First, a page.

advice, advice for writers, arcticle, author, beware, blog, business sense for writers, confession, diary, free advice, how to conduct business, how to write, inspiration, manipulation, self-motivation, talent, valuing one's talent, valuing one's time
I was reading an article on the August 2013 publication of the UK Writing magazine, on ‘Persuasive tactics’ writers should learn to utilise if they want to succeed. One of the points in the article that really struck out at me like a thumb almost poking my out eye because I was leaning in far too close to try to absorb all the knowledge the article had to give out. Serves me right!
The point that hurt to read was on how ‘People value scarcity’. Now they didn’t mean scarcity in other parts of life where as a writer we are always looking for job(s) that can pay, and which are scarce. NO! In fact, what the article was telling me, and no doubt other writers who happened to stumble upon it was that people value scarcity in ‘time’. It was basically screaming for me to value my time, which I’m sad to say I don’t value as much as I should because in these initial days I’m grasping at any opportunity that is offered, be it mentoring, consulting, copy, opinion – I give it freely! And then later wonder where the respect was, or ‘thank you’.
Every one likes free stuff in this world – you and me both, but these should always be in moderation. Why should we continue to give out our best works, our prime time to help someone else establish their projects etc. when that same help is never reciprocated? And scary enough, this article says exactly that: if writers continue to devalue their time and talent, no one else who is using their free service will rightly give them the value and respect for their time and talent being used. The ‘Persuasive tactics’ article, written by Patrick Forsyth in fact says, and I quote here; ‘Value your work and make others do so too.’… until this day, writers are at risk of being manipulated to carry out the work for someone without due respect and valuing of their time and effort.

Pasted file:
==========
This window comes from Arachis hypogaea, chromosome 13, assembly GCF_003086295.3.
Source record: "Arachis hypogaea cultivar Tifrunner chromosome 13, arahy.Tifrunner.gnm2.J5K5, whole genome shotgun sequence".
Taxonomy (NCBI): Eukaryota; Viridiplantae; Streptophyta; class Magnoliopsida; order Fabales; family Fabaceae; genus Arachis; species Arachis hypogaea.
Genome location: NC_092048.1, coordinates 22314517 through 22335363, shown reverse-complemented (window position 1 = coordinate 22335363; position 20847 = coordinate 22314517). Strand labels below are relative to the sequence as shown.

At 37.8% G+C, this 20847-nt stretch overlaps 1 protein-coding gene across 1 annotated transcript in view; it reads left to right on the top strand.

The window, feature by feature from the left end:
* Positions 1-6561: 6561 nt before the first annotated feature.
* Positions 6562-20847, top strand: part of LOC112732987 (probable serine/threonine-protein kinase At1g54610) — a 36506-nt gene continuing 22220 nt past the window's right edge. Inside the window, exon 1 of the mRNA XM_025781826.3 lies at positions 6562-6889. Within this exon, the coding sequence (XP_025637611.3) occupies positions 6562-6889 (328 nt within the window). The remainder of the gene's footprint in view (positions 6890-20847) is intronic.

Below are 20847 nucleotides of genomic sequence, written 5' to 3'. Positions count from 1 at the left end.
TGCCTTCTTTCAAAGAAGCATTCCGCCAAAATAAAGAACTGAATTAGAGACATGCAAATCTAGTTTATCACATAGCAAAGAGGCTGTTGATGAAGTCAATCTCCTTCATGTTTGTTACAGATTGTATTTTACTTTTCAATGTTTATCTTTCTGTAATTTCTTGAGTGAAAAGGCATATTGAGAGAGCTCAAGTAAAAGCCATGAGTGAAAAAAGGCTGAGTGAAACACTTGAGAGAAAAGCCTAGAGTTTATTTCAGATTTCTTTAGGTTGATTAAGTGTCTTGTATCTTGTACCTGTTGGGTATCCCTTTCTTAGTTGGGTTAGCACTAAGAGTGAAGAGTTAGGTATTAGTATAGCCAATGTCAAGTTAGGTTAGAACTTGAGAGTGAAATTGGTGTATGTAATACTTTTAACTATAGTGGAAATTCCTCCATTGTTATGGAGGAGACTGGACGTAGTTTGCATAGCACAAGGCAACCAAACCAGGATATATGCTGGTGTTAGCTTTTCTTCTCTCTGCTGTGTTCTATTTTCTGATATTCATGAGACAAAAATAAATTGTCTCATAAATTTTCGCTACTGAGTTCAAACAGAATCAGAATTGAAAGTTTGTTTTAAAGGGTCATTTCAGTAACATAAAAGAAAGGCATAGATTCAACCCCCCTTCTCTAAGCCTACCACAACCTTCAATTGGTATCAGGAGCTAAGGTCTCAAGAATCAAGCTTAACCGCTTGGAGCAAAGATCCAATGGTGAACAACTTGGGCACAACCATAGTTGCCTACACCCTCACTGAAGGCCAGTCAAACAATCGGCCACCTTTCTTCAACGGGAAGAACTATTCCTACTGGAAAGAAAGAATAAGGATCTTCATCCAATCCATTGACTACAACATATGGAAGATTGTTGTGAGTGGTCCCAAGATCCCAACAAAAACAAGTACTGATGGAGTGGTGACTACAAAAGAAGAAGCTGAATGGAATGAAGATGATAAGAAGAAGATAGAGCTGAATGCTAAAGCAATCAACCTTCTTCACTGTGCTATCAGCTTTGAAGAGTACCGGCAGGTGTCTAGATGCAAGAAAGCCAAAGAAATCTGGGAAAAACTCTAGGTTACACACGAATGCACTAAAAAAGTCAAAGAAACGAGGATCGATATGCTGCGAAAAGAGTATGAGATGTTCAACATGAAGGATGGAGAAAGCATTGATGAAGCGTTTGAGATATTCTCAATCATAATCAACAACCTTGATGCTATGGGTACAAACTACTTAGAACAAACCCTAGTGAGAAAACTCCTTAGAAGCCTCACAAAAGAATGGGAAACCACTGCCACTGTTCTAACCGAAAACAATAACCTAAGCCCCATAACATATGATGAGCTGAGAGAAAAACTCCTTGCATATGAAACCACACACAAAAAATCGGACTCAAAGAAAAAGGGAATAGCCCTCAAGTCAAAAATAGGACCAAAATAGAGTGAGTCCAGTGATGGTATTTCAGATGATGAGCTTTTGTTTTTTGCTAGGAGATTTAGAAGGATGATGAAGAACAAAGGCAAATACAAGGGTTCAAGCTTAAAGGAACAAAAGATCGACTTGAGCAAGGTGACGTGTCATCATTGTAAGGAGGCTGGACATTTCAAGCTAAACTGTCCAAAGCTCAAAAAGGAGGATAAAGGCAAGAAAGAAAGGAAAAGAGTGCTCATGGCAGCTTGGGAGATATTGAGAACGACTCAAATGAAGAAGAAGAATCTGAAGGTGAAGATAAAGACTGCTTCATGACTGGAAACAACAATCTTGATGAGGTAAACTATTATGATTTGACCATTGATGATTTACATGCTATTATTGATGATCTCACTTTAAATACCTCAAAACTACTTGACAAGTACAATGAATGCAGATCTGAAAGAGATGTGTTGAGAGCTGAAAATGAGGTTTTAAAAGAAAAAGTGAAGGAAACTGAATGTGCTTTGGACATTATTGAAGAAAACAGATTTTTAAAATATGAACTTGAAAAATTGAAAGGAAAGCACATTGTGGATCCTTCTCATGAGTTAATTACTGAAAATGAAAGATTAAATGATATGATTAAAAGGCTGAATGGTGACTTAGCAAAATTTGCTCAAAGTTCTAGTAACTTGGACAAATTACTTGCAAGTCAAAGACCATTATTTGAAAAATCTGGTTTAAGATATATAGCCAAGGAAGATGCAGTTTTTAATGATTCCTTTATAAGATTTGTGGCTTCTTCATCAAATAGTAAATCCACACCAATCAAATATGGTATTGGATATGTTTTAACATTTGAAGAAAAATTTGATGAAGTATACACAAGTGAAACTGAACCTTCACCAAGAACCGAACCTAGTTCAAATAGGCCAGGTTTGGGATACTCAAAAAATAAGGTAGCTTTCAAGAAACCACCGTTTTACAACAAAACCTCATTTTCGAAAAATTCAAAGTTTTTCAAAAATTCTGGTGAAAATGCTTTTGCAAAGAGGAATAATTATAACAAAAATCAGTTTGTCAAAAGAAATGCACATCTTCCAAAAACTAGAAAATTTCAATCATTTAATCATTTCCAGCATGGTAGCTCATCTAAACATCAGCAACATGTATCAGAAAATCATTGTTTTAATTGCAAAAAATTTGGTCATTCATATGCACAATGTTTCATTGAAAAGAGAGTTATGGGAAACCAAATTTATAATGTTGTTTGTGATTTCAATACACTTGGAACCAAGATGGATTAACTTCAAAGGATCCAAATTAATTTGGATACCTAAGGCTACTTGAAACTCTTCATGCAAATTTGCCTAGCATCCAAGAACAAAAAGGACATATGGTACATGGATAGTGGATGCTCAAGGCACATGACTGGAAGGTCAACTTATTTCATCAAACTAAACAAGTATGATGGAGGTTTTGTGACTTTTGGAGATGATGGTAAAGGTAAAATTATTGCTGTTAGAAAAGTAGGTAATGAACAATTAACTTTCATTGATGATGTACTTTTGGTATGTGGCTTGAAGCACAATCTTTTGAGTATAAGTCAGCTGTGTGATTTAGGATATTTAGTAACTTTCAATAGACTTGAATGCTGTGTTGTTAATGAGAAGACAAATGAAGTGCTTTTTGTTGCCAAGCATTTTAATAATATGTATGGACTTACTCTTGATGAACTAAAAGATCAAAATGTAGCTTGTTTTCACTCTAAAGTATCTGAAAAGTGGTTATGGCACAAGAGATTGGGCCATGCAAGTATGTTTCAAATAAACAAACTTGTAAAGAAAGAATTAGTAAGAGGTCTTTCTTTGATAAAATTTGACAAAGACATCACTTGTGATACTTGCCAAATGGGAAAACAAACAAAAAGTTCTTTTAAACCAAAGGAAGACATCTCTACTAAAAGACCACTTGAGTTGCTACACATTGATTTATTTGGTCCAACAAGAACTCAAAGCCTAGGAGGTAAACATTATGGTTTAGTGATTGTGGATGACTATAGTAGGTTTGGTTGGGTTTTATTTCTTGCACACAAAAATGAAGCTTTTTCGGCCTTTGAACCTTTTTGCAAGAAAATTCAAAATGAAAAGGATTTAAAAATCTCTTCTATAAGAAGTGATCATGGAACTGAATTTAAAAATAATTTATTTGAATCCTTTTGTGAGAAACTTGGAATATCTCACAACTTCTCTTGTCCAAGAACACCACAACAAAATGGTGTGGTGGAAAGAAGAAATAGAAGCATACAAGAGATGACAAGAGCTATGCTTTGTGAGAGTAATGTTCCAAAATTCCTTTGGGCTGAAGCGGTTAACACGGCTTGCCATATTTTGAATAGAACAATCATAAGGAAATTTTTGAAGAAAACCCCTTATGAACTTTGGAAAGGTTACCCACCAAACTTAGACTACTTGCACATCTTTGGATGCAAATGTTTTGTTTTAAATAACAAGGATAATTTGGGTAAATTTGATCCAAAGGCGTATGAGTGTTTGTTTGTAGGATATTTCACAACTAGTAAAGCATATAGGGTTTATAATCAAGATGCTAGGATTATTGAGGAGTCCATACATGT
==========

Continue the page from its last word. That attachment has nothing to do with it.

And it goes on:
I know this from experience. I used to consult a particular group on scripts and how to improve them, or even partially or entirely rewrite them. I thought I was being given enough respect when help was always asked for, and knew that I had some talent and experience behind me to adequately do the job. I’ve since learned that my time was only valued when they needed my help, but when a time came that I needed their support, none was forthcoming, especially to help me promote my recent book release. Now, of course, I am a little bitter to have finally found out that my time and myself had been used. So do be cautious who you help out initially, and even if this is done so, make sure you value your own time and efforts and work within your own schedule – DO NOT run on their schedule. They need your help, not the other way around, and yes, you are using that platform for experience but still, it is your skills that are handed out without payment/gratitude, so make sure others respect you for the effort you put in.
As for me, I have decided that the next time I am approached by this particular company, I will decline, or rather, ask that they pay me for my time. Enough is enough.
VALUE YOUR TIME/EFFORT/TALENT or no one else will either!